Last Thursday, Apple’s developer site — the place it uses to provide information and downloads to folks who write software for OS X and iOS — went down. As I write, it’s still offline — an uncommonly long time for an unplanned outage, especially given that developers are working with beta versions of the company’s operating systems, both of which are due to ship this fall.
But now Apple has finally offered a (brief) explanation of what’s up. (See message above.) The company says that an intruder tried to break into the site. It’s not sure whether the person in question got at any names, e-mail address or mailing addresses, but it says that unspecified “sensitive personal information” was encrypted. Here’s a little more detail from The Loop’s Jim Dalrymple, including the point that the information of normal, non-developer customers — that is, all of us with iTunes accounts — wasn’t at risk.
Apple also reports that it’s working around the clock to secure the site and the information it contains and hopes to be up and running “soon.” And it apologizes for the inconvenience.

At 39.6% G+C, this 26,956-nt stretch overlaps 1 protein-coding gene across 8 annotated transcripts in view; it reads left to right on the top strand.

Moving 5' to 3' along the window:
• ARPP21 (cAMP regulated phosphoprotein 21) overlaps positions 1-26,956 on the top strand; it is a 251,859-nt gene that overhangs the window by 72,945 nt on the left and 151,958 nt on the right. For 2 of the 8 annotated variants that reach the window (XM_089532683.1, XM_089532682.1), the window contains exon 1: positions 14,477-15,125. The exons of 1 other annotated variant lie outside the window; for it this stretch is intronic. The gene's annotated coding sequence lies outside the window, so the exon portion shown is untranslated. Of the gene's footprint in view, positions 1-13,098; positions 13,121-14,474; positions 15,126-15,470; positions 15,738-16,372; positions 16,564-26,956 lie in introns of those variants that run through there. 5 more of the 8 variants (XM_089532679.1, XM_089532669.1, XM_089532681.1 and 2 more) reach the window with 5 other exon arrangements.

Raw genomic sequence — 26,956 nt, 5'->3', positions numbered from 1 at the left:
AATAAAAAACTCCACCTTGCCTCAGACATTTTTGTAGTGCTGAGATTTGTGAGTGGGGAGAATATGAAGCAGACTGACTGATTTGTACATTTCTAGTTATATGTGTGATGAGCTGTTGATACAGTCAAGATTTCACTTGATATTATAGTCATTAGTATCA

Some people are already grumbling on Twitter about the time it took for Apple to disclose the breach; others are defending the delay. But it’s hard to come to any conclusions about how swiftly the company moved as long as we don’t know just when it figured out what had happened. Even though it’s the world’s most famously closed-mouthed tech company, I hope it releases more facts about the break-in once it’s bolstered its defenses.
[UPDATE: Via Marco Arment, a comment on a TechCrunch story from someone who claims to have found a bug which allowed him to access information on Apple developers. He says he notified Apple of his discovery shortly before the company shut down the developer site — and he includes a video, with jazzy music, showing off what he found.
The person in question says he’s a security researcher rather than a hacker, but he also seems to say he broke into Apple’s system. If you, like me, don’t consider “hacker” to be an inherently negative job description, he sure sounds like a hacker to me, assuming his claims are true.]